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on 2/26/2014 6:07 AM

Anyone who has written non-trivial applications that need to access a SQL database can attest it: being able to compose SQL queries, insert parts of query that depend on some runtime criterion, is tremendously helpful. Not having this capability often means having to copy and paste queries just to be able to add a "where" or a "join" clause, and I know few better ways to end up with buggy, hard-to-maintain code.

This article discusses the auto-quoting mechanism of F# 3.x query expressions and how it can be leveraged to implement not-too-clunky composition.

PowerPack.Linq

In F# 2.0, the standard / usual way to access SQL databases was PowerPack.Linq, which featured a query function capable of translating a quotation containing sequence operations into a LINQ query. Therefore, composing sub-queries basically meant composing sequence operations, and it was not too difficult: quotation splicing did the trick.

Let's take the classic example of a web forum, with a Message table containing a field UserId that keys into a User table through its Id field. Let's write the following function:

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val GetLatestMessages : num: int -> username: string option -> Message[]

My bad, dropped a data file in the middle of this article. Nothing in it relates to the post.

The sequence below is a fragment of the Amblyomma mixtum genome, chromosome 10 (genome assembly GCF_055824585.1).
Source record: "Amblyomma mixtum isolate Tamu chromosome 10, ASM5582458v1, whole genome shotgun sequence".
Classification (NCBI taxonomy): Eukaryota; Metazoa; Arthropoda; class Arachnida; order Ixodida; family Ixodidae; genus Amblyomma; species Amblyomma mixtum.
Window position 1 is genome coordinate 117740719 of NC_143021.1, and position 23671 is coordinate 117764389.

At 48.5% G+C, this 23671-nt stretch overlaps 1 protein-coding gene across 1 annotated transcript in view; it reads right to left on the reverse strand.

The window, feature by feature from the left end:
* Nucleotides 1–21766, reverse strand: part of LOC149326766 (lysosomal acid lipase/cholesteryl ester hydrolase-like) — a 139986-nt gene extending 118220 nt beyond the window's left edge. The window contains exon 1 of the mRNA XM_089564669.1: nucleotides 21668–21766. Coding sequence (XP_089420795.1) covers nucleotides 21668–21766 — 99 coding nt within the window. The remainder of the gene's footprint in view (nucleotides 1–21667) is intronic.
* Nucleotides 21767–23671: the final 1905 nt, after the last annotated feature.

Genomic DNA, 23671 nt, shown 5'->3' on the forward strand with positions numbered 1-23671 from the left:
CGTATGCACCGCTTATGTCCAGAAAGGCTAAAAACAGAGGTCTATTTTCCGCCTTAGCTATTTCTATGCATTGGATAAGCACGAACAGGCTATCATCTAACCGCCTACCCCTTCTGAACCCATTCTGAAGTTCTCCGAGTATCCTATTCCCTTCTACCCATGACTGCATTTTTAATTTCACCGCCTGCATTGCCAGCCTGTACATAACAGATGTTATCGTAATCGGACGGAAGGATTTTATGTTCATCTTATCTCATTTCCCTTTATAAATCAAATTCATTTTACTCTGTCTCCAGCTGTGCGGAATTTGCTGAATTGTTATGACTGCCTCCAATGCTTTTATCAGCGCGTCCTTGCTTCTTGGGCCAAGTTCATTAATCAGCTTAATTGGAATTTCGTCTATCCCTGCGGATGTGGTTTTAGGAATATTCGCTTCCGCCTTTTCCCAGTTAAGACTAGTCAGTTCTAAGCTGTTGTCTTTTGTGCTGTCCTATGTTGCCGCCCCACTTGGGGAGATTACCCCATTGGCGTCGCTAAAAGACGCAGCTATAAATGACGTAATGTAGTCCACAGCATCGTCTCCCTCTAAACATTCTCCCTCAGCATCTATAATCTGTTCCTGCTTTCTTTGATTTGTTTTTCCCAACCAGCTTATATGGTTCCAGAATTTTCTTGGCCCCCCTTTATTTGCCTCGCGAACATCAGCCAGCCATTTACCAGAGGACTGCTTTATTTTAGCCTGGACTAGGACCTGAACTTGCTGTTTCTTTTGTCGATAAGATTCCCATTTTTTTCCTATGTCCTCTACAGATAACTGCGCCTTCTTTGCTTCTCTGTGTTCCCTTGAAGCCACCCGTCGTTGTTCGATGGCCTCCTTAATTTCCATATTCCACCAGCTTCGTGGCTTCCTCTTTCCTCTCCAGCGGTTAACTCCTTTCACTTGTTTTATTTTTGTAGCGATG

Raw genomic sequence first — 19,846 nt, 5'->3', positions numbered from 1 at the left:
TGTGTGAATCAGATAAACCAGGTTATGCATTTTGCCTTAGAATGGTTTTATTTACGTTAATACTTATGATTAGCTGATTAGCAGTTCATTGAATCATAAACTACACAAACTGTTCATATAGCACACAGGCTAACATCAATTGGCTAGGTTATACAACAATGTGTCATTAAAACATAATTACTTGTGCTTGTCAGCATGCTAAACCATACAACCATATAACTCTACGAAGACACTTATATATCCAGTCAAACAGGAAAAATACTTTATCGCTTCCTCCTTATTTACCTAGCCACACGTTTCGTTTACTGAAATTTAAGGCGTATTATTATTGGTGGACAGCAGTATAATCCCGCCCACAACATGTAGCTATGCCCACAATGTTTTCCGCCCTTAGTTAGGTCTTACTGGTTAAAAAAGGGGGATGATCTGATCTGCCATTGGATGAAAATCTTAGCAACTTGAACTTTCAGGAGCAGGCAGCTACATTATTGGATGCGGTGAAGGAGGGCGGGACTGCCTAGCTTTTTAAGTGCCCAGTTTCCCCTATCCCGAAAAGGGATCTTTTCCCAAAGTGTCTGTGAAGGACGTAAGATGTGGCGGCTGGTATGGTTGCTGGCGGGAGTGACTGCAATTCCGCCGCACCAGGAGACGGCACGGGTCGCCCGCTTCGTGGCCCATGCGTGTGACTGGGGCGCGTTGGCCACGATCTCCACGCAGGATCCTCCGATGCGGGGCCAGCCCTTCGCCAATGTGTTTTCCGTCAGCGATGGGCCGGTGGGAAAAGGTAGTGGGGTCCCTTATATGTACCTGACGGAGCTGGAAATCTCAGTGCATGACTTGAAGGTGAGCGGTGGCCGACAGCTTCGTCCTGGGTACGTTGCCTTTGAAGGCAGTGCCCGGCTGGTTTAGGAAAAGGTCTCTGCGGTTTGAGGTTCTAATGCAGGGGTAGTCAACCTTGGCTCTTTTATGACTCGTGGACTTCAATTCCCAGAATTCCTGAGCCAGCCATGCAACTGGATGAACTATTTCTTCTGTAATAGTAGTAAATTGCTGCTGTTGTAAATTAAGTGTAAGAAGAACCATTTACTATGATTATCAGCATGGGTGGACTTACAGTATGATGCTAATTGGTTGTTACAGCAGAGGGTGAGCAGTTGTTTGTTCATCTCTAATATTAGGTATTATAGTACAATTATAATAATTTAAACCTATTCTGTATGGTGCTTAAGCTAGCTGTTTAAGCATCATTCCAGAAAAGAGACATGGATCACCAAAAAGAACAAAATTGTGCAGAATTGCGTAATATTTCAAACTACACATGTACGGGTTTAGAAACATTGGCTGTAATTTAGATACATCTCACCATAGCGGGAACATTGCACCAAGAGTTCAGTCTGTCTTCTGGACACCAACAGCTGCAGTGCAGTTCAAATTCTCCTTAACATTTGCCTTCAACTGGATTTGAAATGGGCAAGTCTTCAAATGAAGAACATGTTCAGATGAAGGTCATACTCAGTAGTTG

If username is None, we return the num latest messages posted by anyone; else, only those posted by the given user. So depending on username, we will need two different SQL queries: one with a join into the users table, and one without.

With PowerPack.Linq, it will look like this:

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let GetLatestMessages num usernameOpt =
  use db = (* retrieve LINQ-to-SQL context *)
  let baseQuery =
    <@ db.Messages |> Seq.sortBy (fun m -> m.PostedDate) @>
  let filteredQuery =
    match usernameOpt with
    | None -> baseQuery
    | Some username ->
      <@ seq { for m in %baseQuery do
               for u in db.Users do
               if u.Username = username && m.UserId = u.Id then
                 yield m } @>
  query <@ %filteredQuery |> Seq.take num @>
  |> Array.ofSeq

Note the use of the percent operator. It performs quotation splicing, which means that its argument, itself a quotation, is put as-is into the quotation being defined. In the end, the quotation compiled by query depends on the value of usernameOpt. If it is None, then the final quotation is:

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<@ db.Messages
   |> Seq.sortBy (fun m -> m.PostedDate)
   |> Seq.take num @>

If it is Some username, then the final quotation is:

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<@ seq { for m in (db.Messages |> Seq.sortBy (fun m -> m.PostedDate)) do
         for u in db.Users do
         if u.Username = username && m.UserId = u.Id then
           yield m }
   |> Seq.take num @>

The function query is then able to take whichever of these quotations, compile it into a valid SQL query, and run it. We do have the functionality we need, with the totality of the query being performed by the database.

Query Expressions: The Problem

F# 3.0 introduced query expressions, with the intent of creating a syntax similar to C#'s own LINQ syntax, itself very close to plain SQL. Using query expressions, the two above variants would be written as follows:

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query { for m in db.Messages do
        sortBy m.PostedDate
        select m
        take num }